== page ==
Reid Hoffman believes that Facebook has a big future as a development platform, arguing that many fresh-from-college coders will turn to the popular social networking site when building their next Web-based entertainment application. But he questions whether the Facebook "friends list" - or "social graph" - is suited to business applications and other tools that go beyond entertainment.
Of course, that’s what you’d expect him to say. Hoffman is the co-founder and chairman of LinkedIn, a social network for business professionals, and he recently tossed some dough into the $10m fbFund – which funds nothing but Facebook applications.
"Can one [social networking] site be everything? I think the answer is no," Hoffman told developers and marketers at something called Graphing Social Patterns, a San Jose conference dedicated to all things Facebook. "But I do think you're going to see a lot of very interesting applications based on the Facebook social graph."
In May, Facebook introduced Facebook Platform, a public API (application programming interface) that gives third-party developers an unusual level of access to the site’s inner-workings. That includes the ability to distribute applications through Facebook's social graph, the thing that links users to their closest online friends.
Yes, developers can build applications for other social networking sites, most notably MySpace. But Facebook makes it easier for end users to quickly share such applications with others on the site. When you install a Facebook application, for instance, the site automatically sends out notices via your personal news feed.
"Facebook was the first platform where you already had a large number of users using the social graph and engaged with it, and the applications could essentially rely on the graph in order to build," Hoffman said. "MySpace has widgets and something of a social graph...but there's no way for the widgets to access a real set of relationships."
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We have trouble saying social graph with a straight face, but many believe this sort of "viral distribution" will re-invent the world of online applications. Another speaker at the conference, Lance Tokuda, CEO of online application developer RockYou, said his company can distribute applications seven times faster via Facebook. Supposedly, a RockYou application called Super Wall reached two million users in just three weeks.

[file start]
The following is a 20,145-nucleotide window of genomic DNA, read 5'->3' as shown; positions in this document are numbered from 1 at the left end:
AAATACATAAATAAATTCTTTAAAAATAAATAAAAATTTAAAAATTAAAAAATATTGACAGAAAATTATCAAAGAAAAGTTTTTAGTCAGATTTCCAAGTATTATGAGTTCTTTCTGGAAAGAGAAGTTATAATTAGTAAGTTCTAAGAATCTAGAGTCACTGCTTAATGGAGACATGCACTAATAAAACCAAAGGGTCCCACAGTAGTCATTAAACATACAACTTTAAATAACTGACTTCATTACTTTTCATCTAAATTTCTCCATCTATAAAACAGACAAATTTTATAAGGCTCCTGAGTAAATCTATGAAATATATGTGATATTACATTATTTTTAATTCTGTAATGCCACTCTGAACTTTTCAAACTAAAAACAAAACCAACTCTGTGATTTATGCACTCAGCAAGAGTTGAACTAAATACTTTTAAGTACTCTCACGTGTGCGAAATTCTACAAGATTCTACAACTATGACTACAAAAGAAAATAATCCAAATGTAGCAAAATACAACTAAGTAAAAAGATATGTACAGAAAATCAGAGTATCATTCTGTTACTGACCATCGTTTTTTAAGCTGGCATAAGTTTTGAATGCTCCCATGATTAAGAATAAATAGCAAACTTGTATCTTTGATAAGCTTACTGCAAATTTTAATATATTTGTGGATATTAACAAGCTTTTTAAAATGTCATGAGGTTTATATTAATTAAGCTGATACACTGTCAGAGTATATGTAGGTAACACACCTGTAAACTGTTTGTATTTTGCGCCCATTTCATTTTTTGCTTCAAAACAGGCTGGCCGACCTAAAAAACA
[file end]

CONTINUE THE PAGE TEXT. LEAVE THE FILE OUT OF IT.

"Any company that could have gotten these sorts of numbers on the web before Facebook could definitely have gotten funding," said Tokuda. "Any VC would fund a company that got two million users within three weeks of launch."
Obviously, Reid Hoffman believes in this model too. But before he said so, he did his best to show that FaceBook doesn’t compete with LinkedIn. He said that whereas LinkedIn is a place for "professional people searches," Facebook is a "massive directory for communications." Basically, he's saying that LinkedIn is a better place to gather information about complete strangers you're interested in doing business with.
With a nod to Tolkien’s The Lord Of the Rings, he insisted there was not "one graph to rule them all." "Is there one kind of graph that containing each different sort of relationship, thats says 'these are my friends,' 'these are family,' 'there are acquaintances,' 'these are professionals,' 'these are my soccer buddies'?" he said. "My personal theory that there will be multiple graphs." In other words, LinkedIn is for professional networking, and Facebook isn’t.
That said, Hoffman sees real possibilities in Facebook as a development platform. He called Facebook’s own photo-sharing application "pure genius," and he believes that there’s a big opportunity for developers who can imitate the way it hooks into the sort of social relationships fostered by the site.
With Facebook Photo, if someone tags a picture with your name, then your friends are alerted. "It created a great many-to-many communications system around a very simple application," Hoffman said. "What I think will be most interesting in terms of Facebook applications will be those that try to replicate that genius."
In fact, he believes youngsters are lining up to use Facebook as their primary development platform. "As I tell many venture capitalists, many of the new developers coming out of college will start by writing Facebook applications," he said. "You'll see a lot of the social entertainment stuff on Facebook."
Of course, it’s college students that have made Facebook so very popular in the first place. According to the company, 57 per cent of the site’s users are between 18 and 24. ®